The "responsible authority" (or its historic predecessors) is seen as having perpetrated an injustice. Terrorists and their supporters see themselves as righting some terrible wrong, some humiliation, some deep disrespect that has been done to them, their community or their nation by an authoritarian government or state. Terrorists and their supporters believe that they are "freedom fighters", embarking with great courage on a heroic task, namely of righting that perceived wrong.

Yet the nature of this injustice, the "terrible wrong" that they aspire to right, is under-explored. There is disinclination to understand - never mind talk to - those involved because of the means through which the grievances are expressed. The tendency at national level to exclude groups classified as terrorists from the political process through listing them in Terrorist Acts and Criminal Codes, is the antithesis of a process based on dialogue.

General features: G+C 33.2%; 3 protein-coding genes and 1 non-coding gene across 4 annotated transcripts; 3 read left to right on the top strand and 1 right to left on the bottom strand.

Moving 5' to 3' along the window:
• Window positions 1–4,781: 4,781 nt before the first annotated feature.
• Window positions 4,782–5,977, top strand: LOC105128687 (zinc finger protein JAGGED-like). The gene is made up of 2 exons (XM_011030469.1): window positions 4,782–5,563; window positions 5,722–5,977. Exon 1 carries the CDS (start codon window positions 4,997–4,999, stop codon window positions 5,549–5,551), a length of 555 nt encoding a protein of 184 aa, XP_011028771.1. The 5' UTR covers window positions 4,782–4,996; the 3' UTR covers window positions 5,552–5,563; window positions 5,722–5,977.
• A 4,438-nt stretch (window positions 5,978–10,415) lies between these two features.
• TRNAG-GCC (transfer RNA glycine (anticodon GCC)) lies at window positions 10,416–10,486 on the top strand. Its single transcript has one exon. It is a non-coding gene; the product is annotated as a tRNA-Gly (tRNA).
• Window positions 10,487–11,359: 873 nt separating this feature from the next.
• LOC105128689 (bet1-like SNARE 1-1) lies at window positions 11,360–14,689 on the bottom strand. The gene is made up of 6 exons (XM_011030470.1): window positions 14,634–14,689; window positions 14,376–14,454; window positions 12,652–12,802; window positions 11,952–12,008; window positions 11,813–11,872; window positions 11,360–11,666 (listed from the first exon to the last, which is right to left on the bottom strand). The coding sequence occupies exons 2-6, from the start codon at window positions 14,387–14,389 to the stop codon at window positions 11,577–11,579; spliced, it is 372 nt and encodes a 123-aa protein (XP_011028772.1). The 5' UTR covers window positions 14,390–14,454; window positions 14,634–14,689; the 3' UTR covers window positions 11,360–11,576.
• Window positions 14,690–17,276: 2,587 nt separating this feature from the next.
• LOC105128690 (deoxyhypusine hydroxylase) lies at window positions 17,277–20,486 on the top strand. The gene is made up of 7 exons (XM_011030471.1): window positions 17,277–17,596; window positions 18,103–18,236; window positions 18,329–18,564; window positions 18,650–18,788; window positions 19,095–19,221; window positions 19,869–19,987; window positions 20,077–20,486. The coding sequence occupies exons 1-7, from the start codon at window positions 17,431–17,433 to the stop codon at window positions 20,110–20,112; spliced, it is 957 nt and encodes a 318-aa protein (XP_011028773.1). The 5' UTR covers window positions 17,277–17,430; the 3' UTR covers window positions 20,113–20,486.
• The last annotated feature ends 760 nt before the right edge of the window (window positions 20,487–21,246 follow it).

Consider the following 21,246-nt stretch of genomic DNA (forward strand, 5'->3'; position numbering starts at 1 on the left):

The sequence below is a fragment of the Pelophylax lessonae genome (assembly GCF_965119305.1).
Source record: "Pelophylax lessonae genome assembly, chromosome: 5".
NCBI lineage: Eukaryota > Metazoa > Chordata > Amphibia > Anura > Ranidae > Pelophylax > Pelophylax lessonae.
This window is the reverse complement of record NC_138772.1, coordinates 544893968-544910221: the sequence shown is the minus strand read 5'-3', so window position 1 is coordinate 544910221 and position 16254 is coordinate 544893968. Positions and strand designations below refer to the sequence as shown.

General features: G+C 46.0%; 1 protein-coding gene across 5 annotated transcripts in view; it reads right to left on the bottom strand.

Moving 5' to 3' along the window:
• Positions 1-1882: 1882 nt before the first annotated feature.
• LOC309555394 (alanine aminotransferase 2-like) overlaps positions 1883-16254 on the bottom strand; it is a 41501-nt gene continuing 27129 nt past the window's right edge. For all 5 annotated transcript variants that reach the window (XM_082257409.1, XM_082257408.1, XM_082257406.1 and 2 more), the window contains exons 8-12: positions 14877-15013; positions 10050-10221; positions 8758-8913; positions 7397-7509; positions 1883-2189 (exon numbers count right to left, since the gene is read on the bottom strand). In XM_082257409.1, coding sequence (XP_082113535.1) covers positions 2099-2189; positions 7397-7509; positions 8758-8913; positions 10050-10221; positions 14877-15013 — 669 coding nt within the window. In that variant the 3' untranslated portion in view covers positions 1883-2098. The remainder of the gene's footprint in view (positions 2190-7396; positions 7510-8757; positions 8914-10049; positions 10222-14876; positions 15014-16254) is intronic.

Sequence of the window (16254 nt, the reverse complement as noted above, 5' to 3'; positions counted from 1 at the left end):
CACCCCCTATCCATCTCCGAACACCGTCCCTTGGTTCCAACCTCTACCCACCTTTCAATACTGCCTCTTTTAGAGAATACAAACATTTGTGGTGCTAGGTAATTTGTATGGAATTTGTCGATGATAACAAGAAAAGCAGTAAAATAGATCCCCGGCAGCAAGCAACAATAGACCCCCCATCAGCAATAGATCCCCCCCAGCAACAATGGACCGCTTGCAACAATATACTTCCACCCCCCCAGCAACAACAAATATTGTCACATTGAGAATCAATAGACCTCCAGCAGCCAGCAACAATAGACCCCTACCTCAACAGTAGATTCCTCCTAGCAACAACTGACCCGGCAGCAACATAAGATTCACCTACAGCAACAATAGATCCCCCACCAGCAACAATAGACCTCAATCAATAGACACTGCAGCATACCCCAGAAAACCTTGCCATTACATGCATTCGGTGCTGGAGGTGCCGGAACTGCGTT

A process of dialogue

Where dialogue is possible, and where the stated aim of terrorists is ending repression and humiliation and having a greater level of inclusion in society and its political processes, then dialogue is essential. Where it may not be possible is where there is a militant goal to destroy a democratic society or way of life based on the rule of law. In that case, it is essential to create the conditions where there is less capacity for extremists to win the hearts and minds of others to their cause: that can only be done through creating the perception that it is possible for members of minorities to feel included in society and to have a shared sense of destiny in a common future.